Monday, December 29, 2014

The Magi and Astrology

Since the Magi believed that there was a mystical influence of the stars upon earthlings, they would constantly study the heavens, seeking extraordinary signs which might herald the "Expected One", as it was prophesied by the soothsayer Balaam and the Prophet Daniel in the 70 Weeks Prophecy he made while in Babylon. As Blessed Theophylact, Patriarch of Bulgaria, aptly states: "Because the Magi were astrologists, the Lord brought them in an ordinary manner, as Peter, being a fisherman, came away from the multitude of the fish."1 The well known Dismissal hymn for Christmas also speaks of them, saying, "For they that worshipped the stars were instructed by a star to worship You, the Sun of righteousness, and to know You, the Dayspring on high."2

Saint Kosmas the Poet writes concerning this: "The Magi, beholding the strange course of an unknown and newly shining star that exceeded the brightness of all heavenly light, learned thereby that Christ the King was born on earth in Bethlehem for our salvation."3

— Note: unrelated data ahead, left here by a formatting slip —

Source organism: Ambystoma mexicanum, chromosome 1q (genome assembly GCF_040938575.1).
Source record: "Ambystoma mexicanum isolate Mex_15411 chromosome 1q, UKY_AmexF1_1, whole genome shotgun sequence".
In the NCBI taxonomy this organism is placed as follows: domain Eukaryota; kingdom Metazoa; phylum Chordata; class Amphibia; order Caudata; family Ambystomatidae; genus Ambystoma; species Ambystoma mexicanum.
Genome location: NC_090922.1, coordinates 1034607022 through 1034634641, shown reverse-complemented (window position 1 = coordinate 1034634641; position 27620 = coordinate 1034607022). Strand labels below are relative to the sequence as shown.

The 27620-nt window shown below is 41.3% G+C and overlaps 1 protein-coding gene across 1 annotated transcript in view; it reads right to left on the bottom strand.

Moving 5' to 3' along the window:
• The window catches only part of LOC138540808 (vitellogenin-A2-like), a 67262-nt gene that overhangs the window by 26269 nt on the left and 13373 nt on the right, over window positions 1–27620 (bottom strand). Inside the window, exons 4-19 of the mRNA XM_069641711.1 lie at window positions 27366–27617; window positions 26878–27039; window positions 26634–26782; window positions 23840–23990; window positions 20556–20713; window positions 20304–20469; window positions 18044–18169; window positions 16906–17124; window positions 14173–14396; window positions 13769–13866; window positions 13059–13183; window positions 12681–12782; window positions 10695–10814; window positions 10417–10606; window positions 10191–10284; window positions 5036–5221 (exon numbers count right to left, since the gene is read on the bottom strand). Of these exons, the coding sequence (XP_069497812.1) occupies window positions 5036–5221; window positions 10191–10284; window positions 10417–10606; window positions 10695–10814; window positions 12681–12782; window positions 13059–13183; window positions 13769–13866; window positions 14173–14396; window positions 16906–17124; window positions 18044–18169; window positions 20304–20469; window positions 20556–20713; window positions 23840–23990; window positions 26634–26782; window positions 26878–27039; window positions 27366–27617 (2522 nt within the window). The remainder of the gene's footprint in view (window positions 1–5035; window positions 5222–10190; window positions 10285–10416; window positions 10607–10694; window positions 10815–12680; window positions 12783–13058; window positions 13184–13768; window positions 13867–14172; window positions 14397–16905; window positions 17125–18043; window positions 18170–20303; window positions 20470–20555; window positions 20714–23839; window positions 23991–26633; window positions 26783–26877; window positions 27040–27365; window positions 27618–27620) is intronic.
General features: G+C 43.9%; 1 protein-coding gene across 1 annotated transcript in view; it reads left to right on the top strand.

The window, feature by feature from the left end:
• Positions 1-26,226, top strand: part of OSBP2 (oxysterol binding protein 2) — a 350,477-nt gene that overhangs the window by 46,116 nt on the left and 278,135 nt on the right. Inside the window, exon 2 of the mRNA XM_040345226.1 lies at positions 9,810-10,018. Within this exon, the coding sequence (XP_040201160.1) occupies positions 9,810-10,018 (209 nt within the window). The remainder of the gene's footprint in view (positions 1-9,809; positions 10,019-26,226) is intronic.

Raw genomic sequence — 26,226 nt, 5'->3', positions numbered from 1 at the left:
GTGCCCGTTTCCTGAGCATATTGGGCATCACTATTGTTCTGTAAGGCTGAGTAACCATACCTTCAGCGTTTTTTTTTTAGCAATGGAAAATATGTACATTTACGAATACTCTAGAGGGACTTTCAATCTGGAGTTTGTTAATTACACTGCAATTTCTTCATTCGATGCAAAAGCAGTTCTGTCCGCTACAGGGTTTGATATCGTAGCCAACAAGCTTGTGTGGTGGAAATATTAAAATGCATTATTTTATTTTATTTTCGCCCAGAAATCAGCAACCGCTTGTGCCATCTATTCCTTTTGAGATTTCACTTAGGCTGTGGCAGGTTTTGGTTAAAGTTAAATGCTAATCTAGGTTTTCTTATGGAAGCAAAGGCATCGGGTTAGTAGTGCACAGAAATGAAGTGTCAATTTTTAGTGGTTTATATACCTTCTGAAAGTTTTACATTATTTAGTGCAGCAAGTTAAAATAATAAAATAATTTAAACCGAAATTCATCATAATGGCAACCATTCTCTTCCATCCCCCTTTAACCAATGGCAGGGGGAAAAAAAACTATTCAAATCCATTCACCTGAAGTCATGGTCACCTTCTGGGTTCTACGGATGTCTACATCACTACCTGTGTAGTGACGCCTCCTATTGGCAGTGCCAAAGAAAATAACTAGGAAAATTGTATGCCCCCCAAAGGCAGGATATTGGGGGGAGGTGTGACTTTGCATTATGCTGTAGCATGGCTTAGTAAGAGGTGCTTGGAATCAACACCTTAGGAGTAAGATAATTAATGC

The Orthodox Church forbids Christians to dabble in astrology and horoscopes; and the Magi understood that the coming of Christ was the utter destruction of their art. As St. John Chrysostom says: "Whereas the Magi acknowledged that the coming of Christ would terminate their profane knowledge and magical arts, the Jews would not accept the Lawgiver's doing away with their sacrifices and refused to accept the mysteries of the divine dispensation."4

Furthermore, St. Gregory the Great, Pope of Rome, exhorts us not to believe that one's destiny is determined by the stars, and remarks: "Far be it from the faithful to believe that there is such a thing as fate. Certain heretics (Priscillian) believe that every person is born subject to the rule of the stars. They assume this to support their error, that a new star came out when the Lord appeared in the flesh. They hold that this same star was His destiny. Let us reflect on the words of the Gospel that speak of this very star: "...till it came and stood over where the young Child was" (Mt. 2:9). Thus, it is clear that it is not the Child Who is the destiny of the star.... For it the Creator Who has made the lives of all men Who alone governs them. Man was not made for the stars, but rather the stars were made for man."5

1. Theophylact (765-840), P.G. 123:61.
2. Dismissal Hymn of the Nativity of Christ, Mode Four.
3. Matins Canon of the Nativity of Christ, Ode Nine, Mode One.
4. Homily on the Epiphany.
5. Homily 10, "On the Gifts of the Magi", P.L. 74:1110.